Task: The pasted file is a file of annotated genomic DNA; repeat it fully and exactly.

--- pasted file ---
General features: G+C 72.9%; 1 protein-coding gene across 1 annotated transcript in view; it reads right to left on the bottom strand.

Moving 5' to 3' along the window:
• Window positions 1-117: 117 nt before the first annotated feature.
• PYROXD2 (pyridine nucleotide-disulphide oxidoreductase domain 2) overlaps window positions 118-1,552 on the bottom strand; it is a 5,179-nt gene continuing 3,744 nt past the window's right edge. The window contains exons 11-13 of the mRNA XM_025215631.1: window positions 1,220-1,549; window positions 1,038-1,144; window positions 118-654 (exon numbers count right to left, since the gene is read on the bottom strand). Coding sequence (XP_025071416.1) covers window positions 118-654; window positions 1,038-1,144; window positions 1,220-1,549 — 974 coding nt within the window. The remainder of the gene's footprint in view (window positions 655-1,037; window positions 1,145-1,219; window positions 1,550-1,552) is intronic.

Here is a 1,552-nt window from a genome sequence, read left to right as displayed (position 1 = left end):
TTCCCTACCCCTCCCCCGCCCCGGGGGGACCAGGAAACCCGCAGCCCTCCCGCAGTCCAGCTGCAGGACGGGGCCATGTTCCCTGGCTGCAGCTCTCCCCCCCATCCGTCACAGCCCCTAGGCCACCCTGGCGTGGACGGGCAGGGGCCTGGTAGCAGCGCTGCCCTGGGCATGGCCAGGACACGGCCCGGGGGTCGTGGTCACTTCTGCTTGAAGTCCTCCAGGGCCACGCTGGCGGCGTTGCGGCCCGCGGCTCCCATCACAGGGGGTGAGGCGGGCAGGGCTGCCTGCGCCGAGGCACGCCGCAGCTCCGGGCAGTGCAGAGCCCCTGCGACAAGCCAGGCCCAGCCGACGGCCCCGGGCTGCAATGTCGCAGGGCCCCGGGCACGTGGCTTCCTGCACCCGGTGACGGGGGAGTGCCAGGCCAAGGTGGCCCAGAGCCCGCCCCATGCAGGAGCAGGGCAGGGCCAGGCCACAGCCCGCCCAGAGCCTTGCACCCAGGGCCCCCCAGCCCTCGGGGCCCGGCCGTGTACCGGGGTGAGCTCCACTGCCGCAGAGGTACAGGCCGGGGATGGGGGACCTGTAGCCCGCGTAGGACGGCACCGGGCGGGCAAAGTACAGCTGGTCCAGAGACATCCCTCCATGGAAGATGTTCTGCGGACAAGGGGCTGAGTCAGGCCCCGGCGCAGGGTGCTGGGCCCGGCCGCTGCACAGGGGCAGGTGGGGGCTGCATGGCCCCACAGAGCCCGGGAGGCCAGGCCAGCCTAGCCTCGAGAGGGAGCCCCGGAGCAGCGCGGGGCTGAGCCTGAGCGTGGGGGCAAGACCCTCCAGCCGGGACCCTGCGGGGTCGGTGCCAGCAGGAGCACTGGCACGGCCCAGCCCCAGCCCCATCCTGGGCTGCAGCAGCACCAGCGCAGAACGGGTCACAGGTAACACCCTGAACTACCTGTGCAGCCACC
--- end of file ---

General features: G+C 72.9%; 1 protein-coding gene across 1 annotated transcript in view; it reads right to left on the bottom strand.

Moving 5' to 3' along the window:
• Window positions 1-117: 117 nt before the first annotated feature.
• PYROXD2 (pyridine nucleotide-disulphide oxidoreductase domain 2) overlaps window positions 118-1,552 on the bottom strand; it is a 5,179-nt gene continuing 3,744 nt past the window's right edge. The window contains exons 11-13 of the mRNA XM_025215631.1: window positions 1,220-1,549; window positions 1,038-1,144; window positions 118-654 (exon numbers count right to left, since the gene is read on the bottom strand). Coding sequence (XP_025071416.1) covers window positions 118-654; window positions 1,038-1,144; window positions 1,220-1,549 — 974 coding nt within the window. The remainder of the gene's footprint in view (window positions 655-1,037; window positions 1,145-1,219; window positions 1,550-1,552) is intronic.

Here is a 1,552-nt window from a genome sequence, read left to right as displayed (position 1 = left end):
TTCCCTACCCCTCCCCCGCCCCGGGGGGACCAGGAAACCCGCAGCCCTCCCGCAGTCCAGCTGCAGGACGGGGCCATGTTCCCTGGCTGCAGCTCTCCCCCCCATCCGTCACAGCCCCTAGGCCACCCTGGCGTGGACGGGCAGGGGCCTGGTAGCAGCGCTGCCCTGGGCATGGCCAGGACACGGCCCGGGGGTCGTGGTCACTTCTGCTTGAAGTCCTCCAGGGCCACGCTGGCGGCGTTGCGGCCCGCGGCTCCCATCACAGGGGGTGAGGCGGGCAGGGCTGCCTGCGCCGAGGCACGCCGCAGCTCCGGGCAGTGCAGAGCCCCTGCGACAAGCCAGGCCCAGCCGACGGCCCCGGGCTGCAATGTCGCAGGGCCCCGGGCACGTGGCTTCCTGCACCCGGTGACGGGGGAGTGCCAGGCCAAGGTGGCCCAGAGCCCGCCCCATGCAGGAGCAGGGCAGGGCCAGGCCACAGCCCGCCCAGAGCCTTGCACCCAGGGCCCCCCAGCCCTCGGGGCCCGGCCGTGTACCGGGGTGAGCTCCACTGCCGCAGAGGTACAGGCCGGGGATGGGGGACCTGTAGCCCGCGTAGGACGGCACCGGGCGGGCAAAGTACAGCTGGTCCAGAGACATCCCTCCATGGAAGATGTTCTGCGGACAAGGGGCTGAGTCAGGCCCCGGCGCAGGGTGCTGGGCCCGGCCGCTGCACAGGGGCAGGTGGGGGCTGCATGGCCCCACAGAGCCCGGGAGGCCAGGCCAGCCTAGCCTCGAGAGGGAGCCCCGGAGCAGCGCGGGGCTGAGCCTGAGCGTGGGGGCAAGACCCTCCAGCCGGGACCCTGCGGGGTCGGTGCCAGCAGGAGCACTGGCACGGCCCAGCCCCAGCCCCATCCTGGGCTGCAGCAGCACCAGCGCAGAACGGGTCACAGGTAACACCCTGAACTACCTGTGCAGCCACC